Data collected included the recorded measurement and the patient’s gender, height and BMI. Continuous variables were described as means, plus range and SD. Categorical values were expressed using absolute values and percentages. Differences between groups were tested using independent samples t-tests. Spearman’s correlation coefficients were calculated to identify and quantify any correlations. A p-value less than 0.05 was considered statistically significant. PAWS v.18 was used as the statistical software.


A total of 129 patients were included: 101 women (78.3%) and 28 men (21.7%). Anthropometric data are summarized in Table 1. The mean BMI was 45.4 kg/m2 (35.9-79.5), age 42.4 (35.9-79.5), weight 122.4 kg (88.5-206) and height 1.64 m (1.48-1.97). The recorded measurement was a mean 6.95 cm (5-9 cm, SD=0.75) in length. There was no correlation between this distance and either BMI (r=0.06) or height (r=0.20). The mean distance in males was 7.3 cm (SD=0.99) versus 6.9 cm in females (SD=0.64), p=0.03 (Figure 2). Dividing patients into three groups according to height (<1.60 m, 1.60-1.65 m, >1.65 m), the distance was 6.8, 7.0 and 7.0 cm, respectively (NS). Categorizing patients into three groups by BMI (<41, 41-47, >47), the mean distance measured was 6.9, 6.9 and 7.0 (NS). In 93.8% of patients, the distance was between 6.0 and 8.0 cm.
Table 1: Antropometric data.
Figure 2: Difference between genders.


LSG has proven to be an effective bariatric surgery, with acceptable morbidity and long-term weight loss relative to other procedures [11,12]. Its mechanism of action seems to involve a combination of gastric restriction, hormonal effects, and changes in gastric motilityand eating habits [13].
Certain technical issues remain controversial with this surgery, however. One of the controversies is the distance from the pylorus at which gastric sectioning should begin [4].
The most conservative surgeons prefer to initiate it more than 4 cm from the pylorus [7-9]. This would improve gastric emptying by preserving its contractile function, also decreasing intraluminal pressure. As the integrity of the vagal nerve remains, and no pyloroplasty is performed, it would appear safer to resect the antrum farther from the pylorus [4].
Other authors begin the division 2 cm from the pylorus. They assume that, since this a restrictive technique, resection should be more aggressive [6].
Three recent studies compared 2 cm vs. 6 cm antral resection. Both Abdallah et al. and Obeidat et al. found better weight loss and less weight regained at 2 years when starting resection 2 cm from the pylorus, whereas ElGeide et al. failed to identify any differences over one year of follow up [14-16]. ElGeide et al. also described a higher incidence of vomiting within the more extensive resection group over the first 6 post-operative months [15].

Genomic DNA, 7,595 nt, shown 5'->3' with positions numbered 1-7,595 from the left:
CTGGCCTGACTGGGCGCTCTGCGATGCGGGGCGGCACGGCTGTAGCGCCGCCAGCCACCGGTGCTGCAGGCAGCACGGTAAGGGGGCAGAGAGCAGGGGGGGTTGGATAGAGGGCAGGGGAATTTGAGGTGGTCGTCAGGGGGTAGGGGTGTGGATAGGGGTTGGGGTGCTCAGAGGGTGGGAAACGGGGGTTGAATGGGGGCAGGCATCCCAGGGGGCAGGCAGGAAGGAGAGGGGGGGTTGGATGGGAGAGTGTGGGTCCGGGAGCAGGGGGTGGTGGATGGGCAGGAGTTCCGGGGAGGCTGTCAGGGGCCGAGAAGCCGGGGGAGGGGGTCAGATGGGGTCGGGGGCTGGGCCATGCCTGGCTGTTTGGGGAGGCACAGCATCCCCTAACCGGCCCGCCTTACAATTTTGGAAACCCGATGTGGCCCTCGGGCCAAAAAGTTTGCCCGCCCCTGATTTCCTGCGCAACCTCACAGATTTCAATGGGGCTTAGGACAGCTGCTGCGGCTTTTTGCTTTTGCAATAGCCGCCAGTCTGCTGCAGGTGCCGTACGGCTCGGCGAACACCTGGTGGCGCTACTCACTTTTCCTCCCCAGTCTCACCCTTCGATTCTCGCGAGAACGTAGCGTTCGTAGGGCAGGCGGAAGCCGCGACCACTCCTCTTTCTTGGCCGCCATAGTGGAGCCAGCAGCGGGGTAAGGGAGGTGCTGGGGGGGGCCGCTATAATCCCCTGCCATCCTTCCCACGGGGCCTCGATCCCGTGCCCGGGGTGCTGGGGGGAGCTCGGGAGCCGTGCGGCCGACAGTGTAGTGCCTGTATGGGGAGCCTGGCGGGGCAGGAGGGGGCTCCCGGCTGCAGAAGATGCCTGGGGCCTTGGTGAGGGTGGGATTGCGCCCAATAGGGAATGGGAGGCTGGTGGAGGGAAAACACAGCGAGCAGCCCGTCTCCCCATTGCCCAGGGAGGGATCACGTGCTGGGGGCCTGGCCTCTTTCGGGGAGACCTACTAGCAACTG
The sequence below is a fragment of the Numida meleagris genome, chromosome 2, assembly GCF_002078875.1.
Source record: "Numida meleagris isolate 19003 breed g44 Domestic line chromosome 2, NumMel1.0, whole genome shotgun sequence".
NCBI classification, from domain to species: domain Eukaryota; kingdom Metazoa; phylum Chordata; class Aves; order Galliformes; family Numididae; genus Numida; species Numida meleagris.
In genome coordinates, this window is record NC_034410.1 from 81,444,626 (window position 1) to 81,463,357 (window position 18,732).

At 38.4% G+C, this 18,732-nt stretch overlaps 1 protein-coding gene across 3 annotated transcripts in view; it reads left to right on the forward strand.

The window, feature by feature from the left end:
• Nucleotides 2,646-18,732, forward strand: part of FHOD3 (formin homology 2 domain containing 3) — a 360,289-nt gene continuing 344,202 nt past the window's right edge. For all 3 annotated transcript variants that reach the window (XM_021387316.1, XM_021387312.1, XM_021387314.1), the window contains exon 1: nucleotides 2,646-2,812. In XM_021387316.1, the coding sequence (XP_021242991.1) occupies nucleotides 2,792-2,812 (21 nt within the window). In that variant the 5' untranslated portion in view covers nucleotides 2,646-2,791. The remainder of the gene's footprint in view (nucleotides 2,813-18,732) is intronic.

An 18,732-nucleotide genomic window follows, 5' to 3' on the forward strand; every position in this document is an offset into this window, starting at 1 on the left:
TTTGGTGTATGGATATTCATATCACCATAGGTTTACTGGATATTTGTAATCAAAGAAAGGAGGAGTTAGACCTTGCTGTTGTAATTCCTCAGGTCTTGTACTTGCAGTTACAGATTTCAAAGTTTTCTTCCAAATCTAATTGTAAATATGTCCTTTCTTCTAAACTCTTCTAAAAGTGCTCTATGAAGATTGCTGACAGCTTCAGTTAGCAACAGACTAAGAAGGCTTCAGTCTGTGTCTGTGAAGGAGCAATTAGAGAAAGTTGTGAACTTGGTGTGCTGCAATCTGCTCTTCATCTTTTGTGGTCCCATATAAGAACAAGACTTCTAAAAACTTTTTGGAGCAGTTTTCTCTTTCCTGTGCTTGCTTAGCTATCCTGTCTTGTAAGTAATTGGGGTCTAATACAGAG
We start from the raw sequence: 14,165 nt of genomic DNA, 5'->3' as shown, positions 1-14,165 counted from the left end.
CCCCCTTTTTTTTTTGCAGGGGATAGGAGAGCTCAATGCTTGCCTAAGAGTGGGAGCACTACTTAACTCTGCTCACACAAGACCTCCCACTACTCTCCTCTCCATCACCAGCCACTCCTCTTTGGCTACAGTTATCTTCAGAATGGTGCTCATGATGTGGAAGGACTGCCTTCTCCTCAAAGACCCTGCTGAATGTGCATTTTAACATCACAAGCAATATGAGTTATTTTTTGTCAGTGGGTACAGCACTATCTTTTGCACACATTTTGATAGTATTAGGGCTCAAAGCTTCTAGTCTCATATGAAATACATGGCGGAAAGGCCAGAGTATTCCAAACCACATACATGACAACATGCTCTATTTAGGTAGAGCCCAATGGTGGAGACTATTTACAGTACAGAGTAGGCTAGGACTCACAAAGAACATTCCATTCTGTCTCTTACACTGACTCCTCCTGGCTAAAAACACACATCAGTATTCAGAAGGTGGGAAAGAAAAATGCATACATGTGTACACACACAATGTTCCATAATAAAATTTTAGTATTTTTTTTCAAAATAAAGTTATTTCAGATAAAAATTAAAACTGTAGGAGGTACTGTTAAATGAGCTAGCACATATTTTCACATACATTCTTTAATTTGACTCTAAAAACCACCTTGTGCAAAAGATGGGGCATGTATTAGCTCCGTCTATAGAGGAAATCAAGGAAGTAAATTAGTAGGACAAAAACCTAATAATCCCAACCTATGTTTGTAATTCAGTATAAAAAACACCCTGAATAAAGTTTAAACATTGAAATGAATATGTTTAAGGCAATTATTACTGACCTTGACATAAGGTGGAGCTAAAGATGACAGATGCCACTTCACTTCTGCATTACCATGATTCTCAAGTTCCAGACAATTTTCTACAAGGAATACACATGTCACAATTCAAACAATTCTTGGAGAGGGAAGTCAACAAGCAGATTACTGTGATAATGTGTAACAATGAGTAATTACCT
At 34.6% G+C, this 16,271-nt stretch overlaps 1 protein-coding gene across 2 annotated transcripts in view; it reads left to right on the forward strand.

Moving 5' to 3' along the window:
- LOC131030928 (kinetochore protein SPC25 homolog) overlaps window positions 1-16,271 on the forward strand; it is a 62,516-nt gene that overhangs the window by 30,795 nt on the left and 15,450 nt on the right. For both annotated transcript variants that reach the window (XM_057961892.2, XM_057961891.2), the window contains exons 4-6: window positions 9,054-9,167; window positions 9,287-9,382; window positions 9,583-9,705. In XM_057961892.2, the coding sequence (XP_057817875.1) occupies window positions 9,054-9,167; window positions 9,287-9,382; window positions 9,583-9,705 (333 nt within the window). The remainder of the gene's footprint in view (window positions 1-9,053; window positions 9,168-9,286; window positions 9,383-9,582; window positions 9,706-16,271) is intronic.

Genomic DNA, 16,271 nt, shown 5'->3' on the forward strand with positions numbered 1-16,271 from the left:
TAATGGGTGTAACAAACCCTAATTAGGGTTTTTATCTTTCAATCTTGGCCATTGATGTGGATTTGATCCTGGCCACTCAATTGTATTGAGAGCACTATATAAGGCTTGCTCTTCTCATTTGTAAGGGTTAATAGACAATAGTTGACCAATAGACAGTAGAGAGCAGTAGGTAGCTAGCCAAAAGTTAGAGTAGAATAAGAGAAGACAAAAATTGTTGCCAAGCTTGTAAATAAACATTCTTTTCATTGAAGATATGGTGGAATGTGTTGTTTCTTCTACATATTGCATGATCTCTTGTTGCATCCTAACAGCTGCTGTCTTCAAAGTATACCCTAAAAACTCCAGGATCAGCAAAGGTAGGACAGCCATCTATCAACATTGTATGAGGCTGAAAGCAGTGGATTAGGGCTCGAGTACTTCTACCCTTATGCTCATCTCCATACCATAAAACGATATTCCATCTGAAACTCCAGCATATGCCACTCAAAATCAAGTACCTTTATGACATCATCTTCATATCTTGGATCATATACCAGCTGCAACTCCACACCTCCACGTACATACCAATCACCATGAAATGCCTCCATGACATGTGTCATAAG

GERD is also a concern when performing this surgery [17-21]. By reducing intra-abdominal pressure and acid production, and increasing gastric emptying, LSG tends to improve reflux [22-25]. However, technical errors, decreased lower esophageal sphincter pressure, and increased pyloric or intraluminal pressure could increase GERD [21,22,24,25]. The implications behind the amount of antrum resected are unknown. Abdallah et al. described no significant impact of extent of antral resection on GERD [14]. Obeidat et al. reported more reflux (11.1% vs. 7.1%) when a larger antrum was left in place [16].
There are different ways in which a surgeon may determine where to start a sleeve gastrectomy. Using a ruler, a piece of suture, or an instrument of known length are some of the alternatives. However, identifying the pylorus is not always possible, especially in patients with prior surgeries. Also, introducing a ruler and directly measuring distances is time consuming. Previously, Clapp described the second branch of the right gastroepiploic vessel as a relatively constant anatomical landmark, at a mean of 4.6 cm from the pylorus [10]. However, vessels are sometimes hard to visualize in obese patients, and adhesions are an obstacle to ensuring which vessel is being seen.
The current study located an anatomical point that can be trusted as a reference. Our practice includes using this mark to determine where to place the first staple [26]. It has been easy to visualize and practical in the super obese and patients with prior biliary surgeries. Although the importance of the extent of antrum resection is yet to be defined, our proposed landmark might be useful in everyday practice.


A line starting on the right side of the esophagus through the incisura angularis to the intersection with the greater curvature establishes a point that can be used reliably as a reference to start transection for LSG. It also may be useful when the pylorus is difficult to visualize, as in patients who are super obese or have adhesions.